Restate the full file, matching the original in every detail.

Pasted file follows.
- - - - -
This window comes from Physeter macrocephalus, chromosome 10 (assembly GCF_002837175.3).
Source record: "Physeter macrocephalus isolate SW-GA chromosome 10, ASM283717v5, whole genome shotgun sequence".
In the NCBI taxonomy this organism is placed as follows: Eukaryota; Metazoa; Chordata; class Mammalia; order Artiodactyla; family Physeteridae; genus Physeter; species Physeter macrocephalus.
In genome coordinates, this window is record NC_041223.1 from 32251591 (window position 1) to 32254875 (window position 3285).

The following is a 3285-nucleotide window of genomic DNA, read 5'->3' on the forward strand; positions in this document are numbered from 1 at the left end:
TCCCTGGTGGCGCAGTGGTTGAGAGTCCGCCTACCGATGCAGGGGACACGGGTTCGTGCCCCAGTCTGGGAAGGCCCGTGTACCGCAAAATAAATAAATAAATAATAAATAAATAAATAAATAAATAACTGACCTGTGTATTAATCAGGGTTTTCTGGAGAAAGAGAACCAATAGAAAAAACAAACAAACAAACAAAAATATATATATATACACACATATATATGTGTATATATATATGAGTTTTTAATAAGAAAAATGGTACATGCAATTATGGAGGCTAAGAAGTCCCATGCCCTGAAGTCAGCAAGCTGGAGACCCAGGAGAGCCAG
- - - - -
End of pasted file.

This window comes from Physeter macrocephalus, chromosome 10 (assembly GCF_002837175.3).
Source record: "Physeter macrocephalus isolate SW-GA chromosome 10, ASM283717v5, whole genome shotgun sequence".
In the NCBI taxonomy this organism is placed as follows: Eukaryota; Metazoa; Chordata; class Mammalia; order Artiodactyla; family Physeteridae; genus Physeter; species Physeter macrocephalus.
In genome coordinates, this window is record NC_041223.1 from 32251591 (window position 1) to 32254875 (window position 3285).

The following is a 3285-nucleotide window of genomic DNA, read 5'->3' on the forward strand; positions in this document are numbered from 1 at the left end:
TCCCTGGTGGCGCAGTGGTTGAGAGTCCGCCTACCGATGCAGGGGACACGGGTTCGTGCCCCAGTCTGGGAAGGCCCGTGTACCGCAAAATAAATAAATAAATAATAAATAAATAAATAAATAAATAACTGACCTGTGTATTAATCAGGGTTTTCTGGAGAAAGAGAACCAATAGAAAAAACAAACAAACAAACAAAAATATATATATATACACACATATATATGTGTATATATATATGAGTTTTTAATAAGAAAAATGGTACATGCAATTATGGAGGCTAAGAAGTCCCATGCCCTGAAGTCAGCAAGCTGGAGACCCAGGAGAGCCAG